As a 60 and a bit year old single woman with a vision impairment (nothing that a pair of glasses was ever going to fix – but thanks to the folks who suggested it), I sold up in Hobart, Tasmania and moved to Melbourne, Victoria. I’ve never admitted it before, but the move was huge. I had to leave my friends, my family, sell my house that my children grew up in, get rid of most of my belongings and those of my thirty something aged kids, two of whom had flown the coop and moved to Melbourne at least 10 years earlier and hadn’t taken their stuff.
But then ….
A couple of years before deciding to pack up and leave Tasmania, my third and youngest child also made a huge move. After spending several years living and working overseas, she moved back to Tasmania and returned to the family nest. At that time, our relationship developed into something more akin to a couple of really close roommates. And to top it off, Bianca, originally from the Philippines, moved in shortly after Sarah’s return. Bianca worked as a nurse at Calvary Hospital which was only around the corner from home. A four-minute walk to be exact.
Leaving at one of the happiest times of my life
For the first time since becoming an empty nester, the house was brimming with life again. But deep down I was torn. I was missing my children in Melbourne who were starting their own families. I also needed the kind of support for my vision loss that wasn’t available in Tasmania as well as access to public transport so that I could regain some independence in my life. And maybe I would have the opportunity to work as a teacher again. Obviously, my relocation meant that Sarah and Bianca had to find new digs as well but they both decided to stay in Tasmania.
I did it!
I arrived in Melbourne with just a suitcase and my no longer recognisable cat in my handbag. Puss was in a tiny draw string deep purple velvet bag full of ashes that I kept in a wooden box. It was a very lonely time despite living with my daughter and her family and regularly seeing my son on weekends. But I kept busy. By day, I spent hours in the library applying for jobs. By night, I spent hours on the internet researching how to make some new friends. That’s how I stumbled across the University of the Third Age (U3A) and the recorder ensemble.
Make friends, play music – the recorder ensemble offered it all
After nearly six decades, I decided to take up the recorder again, an instrument I had last played unwillingly in Grade 5. Joining the group was like making a whole bunch of new friends. Everyone was so welcoming and eager to help me settle in. Especially Katalin, the conductor and group organiser who took me shopping for a new recorder. Not only that, she gave me some free lessons to get me started on my beautiful wooden alto recorder.
Three years on …..
I’m still in the recorder group and just took part in my first concert. I even got to do a harp solo. Thanks Katalin for the music …. And the opportunity.
Following is an article I wrote for the latest edition of the U3A newsletter.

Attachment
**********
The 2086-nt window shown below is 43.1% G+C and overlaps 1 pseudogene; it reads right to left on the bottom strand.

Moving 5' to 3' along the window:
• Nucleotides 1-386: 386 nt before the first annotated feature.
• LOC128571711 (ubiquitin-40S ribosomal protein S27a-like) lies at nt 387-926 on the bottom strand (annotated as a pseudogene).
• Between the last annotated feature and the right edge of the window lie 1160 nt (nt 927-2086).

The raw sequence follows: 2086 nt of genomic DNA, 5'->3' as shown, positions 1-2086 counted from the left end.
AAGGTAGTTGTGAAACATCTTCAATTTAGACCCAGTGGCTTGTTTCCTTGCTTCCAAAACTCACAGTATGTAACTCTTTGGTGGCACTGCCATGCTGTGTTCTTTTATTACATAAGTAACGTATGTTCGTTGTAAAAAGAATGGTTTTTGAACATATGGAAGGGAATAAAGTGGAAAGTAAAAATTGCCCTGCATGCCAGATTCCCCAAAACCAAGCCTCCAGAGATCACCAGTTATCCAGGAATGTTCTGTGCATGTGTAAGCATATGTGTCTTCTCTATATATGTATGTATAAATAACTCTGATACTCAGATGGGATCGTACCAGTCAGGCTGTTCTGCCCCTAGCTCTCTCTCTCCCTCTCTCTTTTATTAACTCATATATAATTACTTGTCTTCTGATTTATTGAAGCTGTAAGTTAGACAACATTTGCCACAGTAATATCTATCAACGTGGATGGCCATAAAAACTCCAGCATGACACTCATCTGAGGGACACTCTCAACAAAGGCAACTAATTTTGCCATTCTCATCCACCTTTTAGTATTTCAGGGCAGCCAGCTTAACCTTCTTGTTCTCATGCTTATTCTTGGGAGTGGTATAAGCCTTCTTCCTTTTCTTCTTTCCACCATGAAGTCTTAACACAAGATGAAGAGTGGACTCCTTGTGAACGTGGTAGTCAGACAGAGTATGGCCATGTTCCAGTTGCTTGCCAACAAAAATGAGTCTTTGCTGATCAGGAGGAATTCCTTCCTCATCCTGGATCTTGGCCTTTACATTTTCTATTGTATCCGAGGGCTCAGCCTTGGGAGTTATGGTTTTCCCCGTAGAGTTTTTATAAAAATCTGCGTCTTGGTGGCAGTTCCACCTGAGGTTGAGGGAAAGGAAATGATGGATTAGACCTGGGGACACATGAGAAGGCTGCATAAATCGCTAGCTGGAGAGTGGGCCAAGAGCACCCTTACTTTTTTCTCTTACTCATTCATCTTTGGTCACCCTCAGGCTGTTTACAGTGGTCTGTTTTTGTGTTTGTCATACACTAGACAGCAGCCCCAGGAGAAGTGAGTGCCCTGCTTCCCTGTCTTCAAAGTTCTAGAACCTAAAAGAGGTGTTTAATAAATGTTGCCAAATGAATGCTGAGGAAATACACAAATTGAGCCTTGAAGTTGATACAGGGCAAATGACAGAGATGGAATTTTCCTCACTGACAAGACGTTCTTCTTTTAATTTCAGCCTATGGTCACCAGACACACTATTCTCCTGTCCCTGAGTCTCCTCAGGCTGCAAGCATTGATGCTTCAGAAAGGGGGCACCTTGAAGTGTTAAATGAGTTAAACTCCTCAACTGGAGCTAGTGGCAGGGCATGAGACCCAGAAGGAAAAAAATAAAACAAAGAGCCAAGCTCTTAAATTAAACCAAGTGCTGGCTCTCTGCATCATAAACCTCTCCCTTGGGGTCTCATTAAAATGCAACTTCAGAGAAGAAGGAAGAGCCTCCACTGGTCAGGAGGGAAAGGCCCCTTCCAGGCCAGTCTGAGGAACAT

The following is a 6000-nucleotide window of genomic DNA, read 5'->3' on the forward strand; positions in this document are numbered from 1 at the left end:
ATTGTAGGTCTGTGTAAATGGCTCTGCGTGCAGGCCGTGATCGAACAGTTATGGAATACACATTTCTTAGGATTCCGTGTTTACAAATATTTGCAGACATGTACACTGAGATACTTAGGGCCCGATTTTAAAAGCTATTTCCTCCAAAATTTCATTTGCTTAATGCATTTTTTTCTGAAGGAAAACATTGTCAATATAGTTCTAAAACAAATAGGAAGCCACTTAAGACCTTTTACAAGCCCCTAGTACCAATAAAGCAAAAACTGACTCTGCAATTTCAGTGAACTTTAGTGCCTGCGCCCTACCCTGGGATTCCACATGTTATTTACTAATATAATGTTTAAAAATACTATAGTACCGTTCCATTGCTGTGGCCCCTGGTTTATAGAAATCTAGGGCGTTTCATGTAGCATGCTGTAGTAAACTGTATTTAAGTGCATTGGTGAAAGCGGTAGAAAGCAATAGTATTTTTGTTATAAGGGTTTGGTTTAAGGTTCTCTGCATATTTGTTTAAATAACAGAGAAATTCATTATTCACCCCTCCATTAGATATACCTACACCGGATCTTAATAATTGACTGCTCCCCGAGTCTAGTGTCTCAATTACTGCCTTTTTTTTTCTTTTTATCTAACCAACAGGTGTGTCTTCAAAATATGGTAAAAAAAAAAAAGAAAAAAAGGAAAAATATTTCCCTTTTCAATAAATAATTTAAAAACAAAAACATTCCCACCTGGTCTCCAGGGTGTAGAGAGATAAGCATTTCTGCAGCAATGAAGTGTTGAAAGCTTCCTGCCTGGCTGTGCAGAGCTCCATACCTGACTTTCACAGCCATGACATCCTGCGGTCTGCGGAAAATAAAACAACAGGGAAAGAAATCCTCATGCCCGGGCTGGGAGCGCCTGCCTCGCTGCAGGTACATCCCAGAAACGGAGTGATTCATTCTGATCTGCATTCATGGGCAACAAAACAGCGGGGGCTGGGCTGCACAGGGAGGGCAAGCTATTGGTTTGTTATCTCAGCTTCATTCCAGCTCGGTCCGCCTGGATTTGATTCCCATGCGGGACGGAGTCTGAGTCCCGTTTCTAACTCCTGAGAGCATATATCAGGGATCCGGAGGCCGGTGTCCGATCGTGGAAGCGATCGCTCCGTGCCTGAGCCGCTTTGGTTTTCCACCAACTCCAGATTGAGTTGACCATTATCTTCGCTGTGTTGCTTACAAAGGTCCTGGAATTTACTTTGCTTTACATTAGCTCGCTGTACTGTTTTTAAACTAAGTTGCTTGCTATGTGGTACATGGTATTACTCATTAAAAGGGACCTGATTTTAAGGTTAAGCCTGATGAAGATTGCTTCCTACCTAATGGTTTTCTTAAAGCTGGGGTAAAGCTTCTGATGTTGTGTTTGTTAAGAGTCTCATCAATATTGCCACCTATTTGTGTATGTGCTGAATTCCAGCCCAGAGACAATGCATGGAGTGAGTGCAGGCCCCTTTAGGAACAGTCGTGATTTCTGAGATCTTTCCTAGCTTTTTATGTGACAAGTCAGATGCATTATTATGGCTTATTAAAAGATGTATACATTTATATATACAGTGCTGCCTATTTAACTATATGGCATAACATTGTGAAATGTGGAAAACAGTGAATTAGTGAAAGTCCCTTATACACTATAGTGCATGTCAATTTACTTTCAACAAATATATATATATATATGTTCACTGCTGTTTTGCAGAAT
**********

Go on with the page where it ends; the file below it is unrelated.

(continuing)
Recorder Ensemble in concert – 10 May 2023
On a wet Wednesday morning in May, the recorder ensemble put together a concert that featured pieces from a variety of musical eras. Led by our conductor, mentor and teacher, Katalin Holl, the group had been rehearsing for weeks to put on the performance. Due to different circumstances, many members were unable to attend all the weekly rehearsals. Fortunately, this did not seem to affect the outcome of the concert judging by the positive reaction from the audience.
Katalin’s dedication to her craft was evident throughout the rehearsals, as she motivated us to work harder and achieve our best possible performance. She had chosen the theme ‘Seasons’ to showcase some of the different moods and emotions that each season evokes. The audience seemed captivated by the seamless transitions between pieces and the harmonies that filled the room.
More than just recorders
The inclusion of three additional musical acts featuring members of the ensemble, provided some variety to the performance. To start off, Annette played a rendition of Canon in D on the Celtic harp. After that, Timna took to the stage on flute, accompanied by her husband Tony, who performed two original compositions that were both beautiful and mellow.
The Badger’s Buskers
The Badgers Buskers, consisting of six musicians all playing different instruments were up next. Jim from the ensemble led the band on his banjo, while the others joined in on clarinet, trumpet, trombone, double bass, wash board and vocals. They really knew how to get feet tapping as they played Sweet Georgia Brown followed by Dark Town Strutter’s Ball.
Finally, it was back to the ensemble to wrap up the concert with our most difficult pieces. It was evident by the comments and warmth from the audience that our hard work had paid off. After the concert, we all gathered together to chat and share morning tea that was provided by members of the ensemble. It was proud moment for all of us, but especially for Katlin who had inspired and guided us throughout this musical journey.
A special thank you goes to Katalin for her dedication in successfully putting together such a great concert. Also, thank you to Katalin’s son Tom, who took the time to film the whole performance. And not forgetting the wonderful volunteers from the U3A office who ushered, helped set up chairs, and made coffee and tea for everyone.